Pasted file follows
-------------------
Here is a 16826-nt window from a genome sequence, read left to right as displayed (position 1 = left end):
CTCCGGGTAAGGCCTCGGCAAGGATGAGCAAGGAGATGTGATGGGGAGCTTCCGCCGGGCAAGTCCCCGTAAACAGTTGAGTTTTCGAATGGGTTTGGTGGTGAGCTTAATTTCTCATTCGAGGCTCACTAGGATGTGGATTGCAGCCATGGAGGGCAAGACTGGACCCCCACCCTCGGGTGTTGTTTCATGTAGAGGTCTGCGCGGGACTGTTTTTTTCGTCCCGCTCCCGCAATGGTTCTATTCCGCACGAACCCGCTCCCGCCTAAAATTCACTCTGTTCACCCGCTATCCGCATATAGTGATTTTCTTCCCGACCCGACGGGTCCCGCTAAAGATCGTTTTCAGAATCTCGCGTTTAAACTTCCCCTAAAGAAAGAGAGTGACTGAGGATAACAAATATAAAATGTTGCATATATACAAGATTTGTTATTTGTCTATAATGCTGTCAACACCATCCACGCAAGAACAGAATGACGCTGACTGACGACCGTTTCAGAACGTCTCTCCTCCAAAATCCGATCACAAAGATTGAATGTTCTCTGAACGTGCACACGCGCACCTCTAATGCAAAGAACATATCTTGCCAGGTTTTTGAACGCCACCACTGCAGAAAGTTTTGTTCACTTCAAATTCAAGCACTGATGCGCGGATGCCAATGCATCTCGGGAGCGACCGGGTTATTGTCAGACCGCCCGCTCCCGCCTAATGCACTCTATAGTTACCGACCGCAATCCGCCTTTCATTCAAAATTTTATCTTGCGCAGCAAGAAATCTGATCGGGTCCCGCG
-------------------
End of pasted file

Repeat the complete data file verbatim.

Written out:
Here is a 16826-nt window from a genome sequence, read left to right as displayed (position 1 = left end):
CTCCGGGTAAGGCCTCGGCAAGGATGAGCAAGGAGATGTGATGGGGAGCTTCCGCCGGGCAAGTCCCCGTAAACAGTTGAGTTTTCGAATGGGTTTGGTGGTGAGCTTAATTTCTCATTCGAGGCTCACTAGGATGTGGATTGCAGCCATGGAGGGCAAGACTGGACCCCCACCCTCGGGTGTTGTTTCATGTAGAGGTCTGCGCGGGACTGTTTTTTTCGTCCCGCTCCCGCAATGGTTCTATTCCGCACGAACCCGCTCCCGCCTAAAATTCACTCTGTTCACCCGCTATCCGCATATAGTGATTTTCTTCCCGACCCGACGGGTCCCGCTAAAGATCGTTTTCAGAATCTCGCGTTTAAACTTCCCCTAAAGAAAGAGAGTGACTGAGGATAACAAATATAAAATGTTGCATATATACAAGATTTGTTATTTGTCTATAATGCTGTCAACACCATCCACGCAAGAACAGAATGACGCTGACTGACGACCGTTTCAGAACGTCTCTCCTCCAAAATCCGATCACAAAGATTGAATGTTCTCTGAACGTGCACACGCGCACCTCTAATGCAAAGAACATATCTTGCCAGGTTTTTGAACGCCACCACTGCAGAAAGTTTTGTTCACTTCAAATTCAAGCACTGATGCGCGGATGCCAATGCATCTCGGGAGCGACCGGGTTATTGTCAGACCGCCCGCTCCCGCCTAATGCACTCTATAGTTACCGACCGCAATCCGCCTTTCATTCAAAATTTTATCTTGCGCAGCAAGAAATCTGATCGGGTCCCGCG